Okay so they could cancel the rest of the NBA season, just say no, just strike. But then what? If they go home, after the shock of their doing so and after the seriously meaningful legitimacy that their act would give to strikes and to protest more broadly, especially Black Lives Matter, they would be home, separately, not doing much to help. It was that observation that caused the players to vote to begin play anew. But what happens in a week, or two, or three?
Next time, what if they consider something really different? What if they strike? No more season, but then they don’t go home. Maybe they march to Washington – literally, from Orlando to Washington. There are 450 active players in the NBA. So maybe 400 – 450 march. Let’s say 20 miles a day counting stop overs, visiting community centers and whatever makes sense. It would be 850 miles so just over 40 days marching. How many would join in the march, some just for the path through their town. Others from town to town. Others from their town all the way to Washington. 10,000, 100,000, 500,000 by the time they get to the White House? How many would assemble at the White House. 1,000,000, or more? Maybe it won’t be the NBA who gets it started. Maybe the WNBA will, as they have all along, be even more united and militant. Or maybe a different collective, united, sustained action would make more sense.
And, if they undertake a long march, let’s say they don’t just march alone, they march with, and behind, the Black Lives Matters Movement’s leadership. And they have clear demands which they advocate at every stop along the way, and of course continually emphasize in the constant media coverage. And what if they also announce they won’t leave Washington until their demands are met. Perhaps the demands include that police must live in communities they patrol. Police must be demilitarized. Police must not be used against the homeless. Prison populations must be dramatically diminished, and policies made rehabilitative and constructive. And police must be subject to community oversight boards which have the right to fire officers who violate agreed civil norms. And suppose it doesn’t stop there, because racism and injustice don’t involve only police brutality. So, perhaps a march or other collective approach also continues to increase the athletes’ demands that the WNBA and NBA and all the team owners more actively further racial justice. Perhaps it also demands free quality daycare for all, free quality medical care for all, free quality public eduction through college for all, and major public housing commitments plus housing costing at most 25% of a tenant’s income with government subsidies when necessary – and in each case establishing minimum standards that must be met for things such as resources available per pre school child, all teacher-student ratios, educational resources allotted per student, doctor-patient ratios, medical resources per population, and room size and amenities for dwellings.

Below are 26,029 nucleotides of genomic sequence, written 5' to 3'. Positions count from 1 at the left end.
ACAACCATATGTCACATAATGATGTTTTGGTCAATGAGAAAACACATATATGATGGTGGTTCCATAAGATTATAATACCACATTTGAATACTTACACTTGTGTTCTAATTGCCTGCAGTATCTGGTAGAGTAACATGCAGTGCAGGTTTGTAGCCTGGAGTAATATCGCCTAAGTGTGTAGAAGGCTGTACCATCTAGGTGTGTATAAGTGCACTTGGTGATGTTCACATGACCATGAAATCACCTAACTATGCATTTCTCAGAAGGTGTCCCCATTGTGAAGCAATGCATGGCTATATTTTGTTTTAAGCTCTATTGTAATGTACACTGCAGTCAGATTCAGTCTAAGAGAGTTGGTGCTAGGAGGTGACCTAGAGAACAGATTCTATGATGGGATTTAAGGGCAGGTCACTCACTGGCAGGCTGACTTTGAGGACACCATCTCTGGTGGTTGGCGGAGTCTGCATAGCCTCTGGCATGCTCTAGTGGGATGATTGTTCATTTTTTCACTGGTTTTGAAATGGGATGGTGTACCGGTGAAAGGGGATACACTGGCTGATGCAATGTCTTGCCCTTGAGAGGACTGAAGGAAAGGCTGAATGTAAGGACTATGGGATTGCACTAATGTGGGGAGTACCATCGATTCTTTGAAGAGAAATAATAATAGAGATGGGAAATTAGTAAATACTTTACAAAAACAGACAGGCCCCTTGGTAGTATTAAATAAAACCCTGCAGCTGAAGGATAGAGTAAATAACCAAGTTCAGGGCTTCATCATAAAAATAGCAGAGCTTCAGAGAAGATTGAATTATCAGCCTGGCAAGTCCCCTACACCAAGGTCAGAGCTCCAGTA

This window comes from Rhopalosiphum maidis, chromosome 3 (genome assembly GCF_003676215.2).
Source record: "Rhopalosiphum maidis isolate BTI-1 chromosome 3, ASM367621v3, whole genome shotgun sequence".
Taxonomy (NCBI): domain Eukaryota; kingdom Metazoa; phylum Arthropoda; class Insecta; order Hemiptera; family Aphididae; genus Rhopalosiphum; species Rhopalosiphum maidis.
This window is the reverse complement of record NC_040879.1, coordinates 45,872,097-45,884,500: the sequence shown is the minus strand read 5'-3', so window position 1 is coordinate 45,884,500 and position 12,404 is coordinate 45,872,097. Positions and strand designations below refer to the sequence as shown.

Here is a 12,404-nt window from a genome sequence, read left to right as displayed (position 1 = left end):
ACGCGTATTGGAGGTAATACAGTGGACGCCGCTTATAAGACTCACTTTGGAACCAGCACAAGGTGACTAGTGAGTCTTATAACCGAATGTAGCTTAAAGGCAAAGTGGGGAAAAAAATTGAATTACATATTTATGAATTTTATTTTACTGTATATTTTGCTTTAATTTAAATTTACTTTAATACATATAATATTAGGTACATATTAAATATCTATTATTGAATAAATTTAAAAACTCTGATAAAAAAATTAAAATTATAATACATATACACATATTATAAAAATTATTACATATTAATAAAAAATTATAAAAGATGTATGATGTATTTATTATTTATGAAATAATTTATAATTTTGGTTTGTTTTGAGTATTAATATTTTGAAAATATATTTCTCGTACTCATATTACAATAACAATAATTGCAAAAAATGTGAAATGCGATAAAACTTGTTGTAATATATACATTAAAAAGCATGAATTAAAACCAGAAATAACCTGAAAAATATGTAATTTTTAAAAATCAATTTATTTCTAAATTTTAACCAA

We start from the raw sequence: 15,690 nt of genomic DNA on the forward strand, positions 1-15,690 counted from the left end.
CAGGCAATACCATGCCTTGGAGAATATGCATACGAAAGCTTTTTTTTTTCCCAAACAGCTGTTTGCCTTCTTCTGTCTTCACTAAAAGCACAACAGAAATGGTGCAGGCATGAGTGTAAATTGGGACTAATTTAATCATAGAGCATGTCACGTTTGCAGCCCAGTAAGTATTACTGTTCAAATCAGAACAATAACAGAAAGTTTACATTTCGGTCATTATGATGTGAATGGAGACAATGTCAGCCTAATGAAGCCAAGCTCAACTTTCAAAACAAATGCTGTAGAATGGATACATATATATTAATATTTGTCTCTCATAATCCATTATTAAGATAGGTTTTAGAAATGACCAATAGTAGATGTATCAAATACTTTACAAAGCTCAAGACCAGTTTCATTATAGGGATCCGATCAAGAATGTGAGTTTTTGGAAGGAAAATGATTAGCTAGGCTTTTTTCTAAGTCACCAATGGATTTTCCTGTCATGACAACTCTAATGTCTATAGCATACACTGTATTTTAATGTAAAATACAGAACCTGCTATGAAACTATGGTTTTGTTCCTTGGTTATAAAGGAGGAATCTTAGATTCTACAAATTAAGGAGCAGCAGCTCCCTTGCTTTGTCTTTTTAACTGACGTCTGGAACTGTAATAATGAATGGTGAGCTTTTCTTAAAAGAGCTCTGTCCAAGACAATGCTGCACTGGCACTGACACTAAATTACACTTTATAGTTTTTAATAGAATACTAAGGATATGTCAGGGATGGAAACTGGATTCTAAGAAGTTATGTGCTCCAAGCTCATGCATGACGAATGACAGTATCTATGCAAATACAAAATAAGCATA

The point is, when athletes rightly realize that they have power but sensibly wonder how they can manifest it to actually impact change, maybe there are accessible answers. Yes, they can individually work incredibly admirably to foster special programs, to help finance well being, to aid local food banks, to establish voting centers, and so on. But collectively, which is their real strength, they can mobilize massively for meaningful demands and not stop until they win. And then after a time, the teachers, nurses, workers of all kinds, students, and prisoners who decide to emulate such choices – they could change our whole society.
[INITIAL SUBMISSION: Peter Bohmer, Vincent Emanuele, Bill Fletcher, Michael Albert | AUTHOR: Collective 20 (Andrej Grubacic, Brett Wilkins, Bridget Meehan, Cynthia Peters, Don Rojas, Elena Herrada, Mark Evans, Medea Benjamin, Michael Albert, Noam Chomsky, Oscar Chacon, Paul Ortiz, Peter Bohmer, Savvina Chowdhury, Vincent Emanuele)]